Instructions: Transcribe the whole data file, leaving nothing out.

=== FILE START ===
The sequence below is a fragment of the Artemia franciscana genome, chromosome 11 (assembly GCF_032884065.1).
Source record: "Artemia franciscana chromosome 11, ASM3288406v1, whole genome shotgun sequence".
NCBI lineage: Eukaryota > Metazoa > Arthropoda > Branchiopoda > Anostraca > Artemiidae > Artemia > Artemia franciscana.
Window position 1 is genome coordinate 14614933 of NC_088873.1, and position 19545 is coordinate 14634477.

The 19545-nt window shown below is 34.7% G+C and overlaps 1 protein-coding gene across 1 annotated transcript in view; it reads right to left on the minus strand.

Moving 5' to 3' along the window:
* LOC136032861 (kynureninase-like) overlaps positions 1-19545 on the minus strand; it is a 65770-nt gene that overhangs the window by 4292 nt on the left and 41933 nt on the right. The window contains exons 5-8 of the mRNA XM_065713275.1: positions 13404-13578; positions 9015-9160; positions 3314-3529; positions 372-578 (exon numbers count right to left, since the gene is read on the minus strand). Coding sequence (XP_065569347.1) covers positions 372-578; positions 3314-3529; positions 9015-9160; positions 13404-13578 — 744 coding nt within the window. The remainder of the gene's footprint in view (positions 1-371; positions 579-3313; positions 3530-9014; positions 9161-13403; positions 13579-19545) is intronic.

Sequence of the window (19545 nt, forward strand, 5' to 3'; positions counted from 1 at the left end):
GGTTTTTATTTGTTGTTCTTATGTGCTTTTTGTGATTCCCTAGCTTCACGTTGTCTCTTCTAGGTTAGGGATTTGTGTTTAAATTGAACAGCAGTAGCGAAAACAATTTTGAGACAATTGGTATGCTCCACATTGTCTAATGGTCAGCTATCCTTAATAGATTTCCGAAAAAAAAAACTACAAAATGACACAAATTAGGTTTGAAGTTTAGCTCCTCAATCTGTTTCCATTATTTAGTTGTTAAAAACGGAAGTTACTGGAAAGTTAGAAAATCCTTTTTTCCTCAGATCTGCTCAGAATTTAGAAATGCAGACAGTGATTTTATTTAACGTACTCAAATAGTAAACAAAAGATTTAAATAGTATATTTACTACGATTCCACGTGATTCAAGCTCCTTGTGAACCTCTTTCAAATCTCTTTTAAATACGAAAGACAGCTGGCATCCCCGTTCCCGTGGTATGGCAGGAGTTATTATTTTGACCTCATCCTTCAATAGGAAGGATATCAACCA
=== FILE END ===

The sequence below is a fragment of the Artemia franciscana genome, chromosome 11 (assembly GCF_032884065.1).
Source record: "Artemia franciscana chromosome 11, ASM3288406v1, whole genome shotgun sequence".
NCBI lineage: Eukaryota > Metazoa > Arthropoda > Branchiopoda > Anostraca > Artemiidae > Artemia > Artemia franciscana.
Window position 1 is genome coordinate 14614933 of NC_088873.1, and position 19545 is coordinate 14634477.

The 19545-nt window shown below is 34.7% G+C and overlaps 1 protein-coding gene across 1 annotated transcript in view; it reads right to left on the minus strand.

Moving 5' to 3' along the window:
* LOC136032861 (kynureninase-like) overlaps positions 1-19545 on the minus strand; it is a 65770-nt gene that overhangs the window by 4292 nt on the left and 41933 nt on the right. The window contains exons 5-8 of the mRNA XM_065713275.1: positions 13404-13578; positions 9015-9160; positions 3314-3529; positions 372-578 (exon numbers count right to left, since the gene is read on the minus strand). Coding sequence (XP_065569347.1) covers positions 372-578; positions 3314-3529; positions 9015-9160; positions 13404-13578 — 744 coding nt within the window. The remainder of the gene's footprint in view (positions 1-371; positions 579-3313; positions 3530-9014; positions 9161-13403; positions 13579-19545) is intronic.

Sequence of the window (19545 nt, forward strand, 5' to 3'; positions counted from 1 at the left end):
GGTTTTTATTTGTTGTTCTTATGTGCTTTTTGTGATTCCCTAGCTTCACGTTGTCTCTTCTAGGTTAGGGATTTGTGTTTAAATTGAACAGCAGTAGCGAAAACAATTTTGAGACAATTGGTATGCTCCACATTGTCTAATGGTCAGCTATCCTTAATAGATTTCCGAAAAAAAAAACTACAAAATGACACAAATTAGGTTTGAAGTTTAGCTCCTCAATCTGTTTCCATTATTTAGTTGTTAAAAACGGAAGTTACTGGAAAGTTAGAAAATCCTTTTTTCCTCAGATCTGCTCAGAATTTAGAAATGCAGACAGTGATTTTATTTAACGTACTCAAATAGTAAACAAAAGATTTAAATAGTATATTTACTACGATTCCACGTGATTCAAGCTCCTTGTGAACCTCTTTCAAATCTCTTTTAAATACGAAAGACAGCTGGCATCCCCGTTCCCGTGGTATGGCAGGAGTTATTATTTTGACCTCATCCTTCAATAGGAAGGATATCAACCA